“I can’t do this,” I thought, “This is too much to handle. All of these atrocities circling in my head is causing me to become unstable. I am happy one moment and full of fiery rage the next.”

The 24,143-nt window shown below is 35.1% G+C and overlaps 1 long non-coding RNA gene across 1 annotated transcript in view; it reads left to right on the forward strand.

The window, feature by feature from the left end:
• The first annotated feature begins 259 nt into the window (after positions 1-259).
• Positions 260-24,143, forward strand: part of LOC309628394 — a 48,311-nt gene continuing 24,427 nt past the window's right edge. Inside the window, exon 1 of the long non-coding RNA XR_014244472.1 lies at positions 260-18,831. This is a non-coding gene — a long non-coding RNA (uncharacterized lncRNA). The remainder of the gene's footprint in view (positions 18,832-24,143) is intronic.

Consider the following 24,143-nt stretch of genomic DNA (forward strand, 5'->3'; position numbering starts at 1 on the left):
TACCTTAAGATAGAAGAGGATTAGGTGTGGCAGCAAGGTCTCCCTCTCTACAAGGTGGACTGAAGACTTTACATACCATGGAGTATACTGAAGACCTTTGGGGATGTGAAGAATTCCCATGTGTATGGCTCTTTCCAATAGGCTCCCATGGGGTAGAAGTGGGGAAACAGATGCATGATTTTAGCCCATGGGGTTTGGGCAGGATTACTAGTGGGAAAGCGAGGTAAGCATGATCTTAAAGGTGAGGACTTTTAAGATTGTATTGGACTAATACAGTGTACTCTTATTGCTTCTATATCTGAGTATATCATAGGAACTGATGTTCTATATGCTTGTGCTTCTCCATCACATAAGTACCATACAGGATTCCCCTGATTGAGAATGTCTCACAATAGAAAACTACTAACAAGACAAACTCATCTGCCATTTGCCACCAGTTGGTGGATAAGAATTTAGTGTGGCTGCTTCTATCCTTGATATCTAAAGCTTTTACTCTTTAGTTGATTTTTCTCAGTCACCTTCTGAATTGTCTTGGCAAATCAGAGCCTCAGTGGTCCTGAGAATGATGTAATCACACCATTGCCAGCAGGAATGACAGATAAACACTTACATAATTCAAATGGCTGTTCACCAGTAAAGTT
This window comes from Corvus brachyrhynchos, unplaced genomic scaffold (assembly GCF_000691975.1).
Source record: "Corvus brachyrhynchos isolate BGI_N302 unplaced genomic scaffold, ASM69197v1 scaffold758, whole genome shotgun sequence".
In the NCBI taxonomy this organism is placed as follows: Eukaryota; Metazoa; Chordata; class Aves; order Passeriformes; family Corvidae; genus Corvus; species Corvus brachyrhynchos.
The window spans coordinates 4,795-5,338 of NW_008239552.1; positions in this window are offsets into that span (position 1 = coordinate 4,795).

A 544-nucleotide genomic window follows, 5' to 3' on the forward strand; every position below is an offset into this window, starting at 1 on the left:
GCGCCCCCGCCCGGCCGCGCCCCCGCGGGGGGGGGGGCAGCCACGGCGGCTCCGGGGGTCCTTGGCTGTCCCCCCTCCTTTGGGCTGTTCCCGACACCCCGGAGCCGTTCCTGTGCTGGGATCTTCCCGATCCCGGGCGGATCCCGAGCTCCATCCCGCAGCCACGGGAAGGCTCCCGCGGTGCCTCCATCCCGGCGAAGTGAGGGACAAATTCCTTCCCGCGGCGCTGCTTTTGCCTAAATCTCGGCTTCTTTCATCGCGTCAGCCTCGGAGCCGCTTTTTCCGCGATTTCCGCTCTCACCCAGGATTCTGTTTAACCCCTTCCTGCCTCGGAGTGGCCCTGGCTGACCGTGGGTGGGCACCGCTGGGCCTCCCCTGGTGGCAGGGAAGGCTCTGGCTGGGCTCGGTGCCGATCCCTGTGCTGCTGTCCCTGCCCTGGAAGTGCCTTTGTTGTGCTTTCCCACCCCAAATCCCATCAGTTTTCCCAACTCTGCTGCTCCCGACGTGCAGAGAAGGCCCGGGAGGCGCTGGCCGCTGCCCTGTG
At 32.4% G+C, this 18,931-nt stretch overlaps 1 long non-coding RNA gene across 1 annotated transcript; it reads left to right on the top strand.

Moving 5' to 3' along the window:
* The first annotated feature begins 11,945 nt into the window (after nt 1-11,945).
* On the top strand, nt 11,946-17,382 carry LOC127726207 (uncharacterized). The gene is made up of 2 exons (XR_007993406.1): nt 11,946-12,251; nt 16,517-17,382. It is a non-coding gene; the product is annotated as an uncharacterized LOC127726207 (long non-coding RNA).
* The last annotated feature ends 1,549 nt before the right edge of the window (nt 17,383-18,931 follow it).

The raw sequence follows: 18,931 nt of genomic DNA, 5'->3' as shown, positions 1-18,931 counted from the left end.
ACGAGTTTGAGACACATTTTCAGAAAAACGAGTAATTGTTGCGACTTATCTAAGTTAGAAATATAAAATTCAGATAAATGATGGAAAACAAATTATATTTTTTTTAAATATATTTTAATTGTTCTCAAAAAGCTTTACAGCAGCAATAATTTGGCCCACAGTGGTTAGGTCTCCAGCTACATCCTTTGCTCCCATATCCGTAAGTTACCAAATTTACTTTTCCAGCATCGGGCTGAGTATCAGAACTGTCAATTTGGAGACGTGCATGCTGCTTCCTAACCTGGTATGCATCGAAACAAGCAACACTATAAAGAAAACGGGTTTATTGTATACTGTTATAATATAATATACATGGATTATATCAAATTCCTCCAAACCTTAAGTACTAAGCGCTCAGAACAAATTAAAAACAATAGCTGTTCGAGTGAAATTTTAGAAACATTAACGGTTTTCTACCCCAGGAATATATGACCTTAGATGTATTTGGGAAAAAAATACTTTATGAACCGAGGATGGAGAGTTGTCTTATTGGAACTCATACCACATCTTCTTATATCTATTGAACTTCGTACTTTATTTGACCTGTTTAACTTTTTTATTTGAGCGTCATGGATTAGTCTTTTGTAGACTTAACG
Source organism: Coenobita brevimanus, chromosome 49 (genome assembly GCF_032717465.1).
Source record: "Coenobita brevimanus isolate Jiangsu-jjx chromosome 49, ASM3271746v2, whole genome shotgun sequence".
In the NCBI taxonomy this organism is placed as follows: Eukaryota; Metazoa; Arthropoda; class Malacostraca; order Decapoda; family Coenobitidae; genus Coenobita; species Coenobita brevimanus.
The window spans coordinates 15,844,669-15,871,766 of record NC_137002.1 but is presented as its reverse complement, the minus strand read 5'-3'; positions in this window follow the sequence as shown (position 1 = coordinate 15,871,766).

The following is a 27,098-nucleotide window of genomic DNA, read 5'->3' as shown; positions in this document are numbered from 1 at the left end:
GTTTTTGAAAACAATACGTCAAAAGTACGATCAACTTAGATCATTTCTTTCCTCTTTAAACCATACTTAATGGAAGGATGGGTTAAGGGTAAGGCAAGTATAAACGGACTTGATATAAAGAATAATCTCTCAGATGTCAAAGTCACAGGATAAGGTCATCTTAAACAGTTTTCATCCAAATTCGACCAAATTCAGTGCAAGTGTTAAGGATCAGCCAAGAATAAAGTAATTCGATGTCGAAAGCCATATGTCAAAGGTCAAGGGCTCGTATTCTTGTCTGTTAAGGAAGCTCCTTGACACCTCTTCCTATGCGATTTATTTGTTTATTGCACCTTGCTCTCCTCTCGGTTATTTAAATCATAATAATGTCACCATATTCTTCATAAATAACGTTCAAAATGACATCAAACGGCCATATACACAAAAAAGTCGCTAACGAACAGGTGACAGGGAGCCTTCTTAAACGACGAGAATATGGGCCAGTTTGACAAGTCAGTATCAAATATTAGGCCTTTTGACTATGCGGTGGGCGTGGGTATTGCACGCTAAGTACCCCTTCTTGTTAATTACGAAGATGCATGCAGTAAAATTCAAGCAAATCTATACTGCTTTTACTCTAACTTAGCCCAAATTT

I found it strange during that period of my life that the sanity I sought after when I opened my bible to the book of John for the first time had caused even less stability and sanity. I thought about the entire year of healing and recovery. Learning about what happened in the forgotten past and how it affects every corner of my personhood from how I behave in groups of people to the way I feel most comfortable in social settings, (I need to be able to see all exits and I must have my back at a wall--preferably a corner), were all classic signs of abuse.  I learned that my inability to comprehend or even experience emotions was a result of the abuse, as was my need for isolation and safety. It was the reason for my unexplained and mysterious mood swings. Each day that went by that first year brought out some new side effect of abuse. I began to think I was no longer a man, but a monster made solely for abuse. I was going to be forever broken in a way that I could not stand to be around people, and others would never want to be part of my life for any length of time. Forever hiding in a corner, claws out, hair bristling, fangs showing. DON’T HURT ME! I MUST BE SAFE! YOU ARE NOT SAFE! I AM NOT SAFE!